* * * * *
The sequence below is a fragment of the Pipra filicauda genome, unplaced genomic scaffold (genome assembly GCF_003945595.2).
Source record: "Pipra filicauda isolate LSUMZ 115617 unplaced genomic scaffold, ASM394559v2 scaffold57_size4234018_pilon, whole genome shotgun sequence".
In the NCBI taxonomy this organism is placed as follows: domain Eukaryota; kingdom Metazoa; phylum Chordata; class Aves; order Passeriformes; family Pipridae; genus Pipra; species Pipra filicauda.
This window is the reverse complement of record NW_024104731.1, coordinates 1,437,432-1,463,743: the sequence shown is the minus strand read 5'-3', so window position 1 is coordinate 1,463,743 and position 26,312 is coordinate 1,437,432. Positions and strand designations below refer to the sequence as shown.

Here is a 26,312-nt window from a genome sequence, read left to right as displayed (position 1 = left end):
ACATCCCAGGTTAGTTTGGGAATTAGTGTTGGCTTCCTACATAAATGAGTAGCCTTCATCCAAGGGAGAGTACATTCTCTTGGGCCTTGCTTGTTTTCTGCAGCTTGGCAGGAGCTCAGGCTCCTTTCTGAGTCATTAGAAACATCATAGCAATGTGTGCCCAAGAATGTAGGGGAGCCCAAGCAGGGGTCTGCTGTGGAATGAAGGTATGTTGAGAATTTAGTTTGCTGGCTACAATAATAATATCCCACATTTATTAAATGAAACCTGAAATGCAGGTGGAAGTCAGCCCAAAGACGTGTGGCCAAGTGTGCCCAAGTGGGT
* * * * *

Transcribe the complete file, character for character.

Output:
The sequence below is a fragment of the Pipra filicauda genome, unplaced genomic scaffold (genome assembly GCF_003945595.2).
Source record: "Pipra filicauda isolate LSUMZ 115617 unplaced genomic scaffold, ASM394559v2 scaffold57_size4234018_pilon, whole genome shotgun sequence".
In the NCBI taxonomy this organism is placed as follows: domain Eukaryota; kingdom Metazoa; phylum Chordata; class Aves; order Passeriformes; family Pipridae; genus Pipra; species Pipra filicauda.
This window is the reverse complement of record NW_024104731.1, coordinates 1,437,432-1,463,743: the sequence shown is the minus strand read 5'-3', so window position 1 is coordinate 1,463,743 and position 26,312 is coordinate 1,437,432. Positions and strand designations below refer to the sequence as shown.

Here is a 26,312-nt window from a genome sequence, read left to right as displayed (position 1 = left end):
ACATCCCAGGTTAGTTTGGGAATTAGTGTTGGCTTCCTACATAAATGAGTAGCCTTCATCCAAGGGAGAGTACATTCTCTTGGGCCTTGCTTGTTTTCTGCAGCTTGGCAGGAGCTCAGGCTCCTTTCTGAGTCATTAGAAACATCATAGCAATGTGTGCCCAAGAATGTAGGGGAGCCCAAGCAGGGGTCTGCTGTGGAATGAAGGTATGTTGAGAATTTAGTTTGCTGGCTACAATAATAATATCCCACATTTATTAAATGAAACCTGAAATGCAGGTGGAAGTCAGCCCAAAGACGTGTGGCCAAGTGTGCCCAAGTGGGT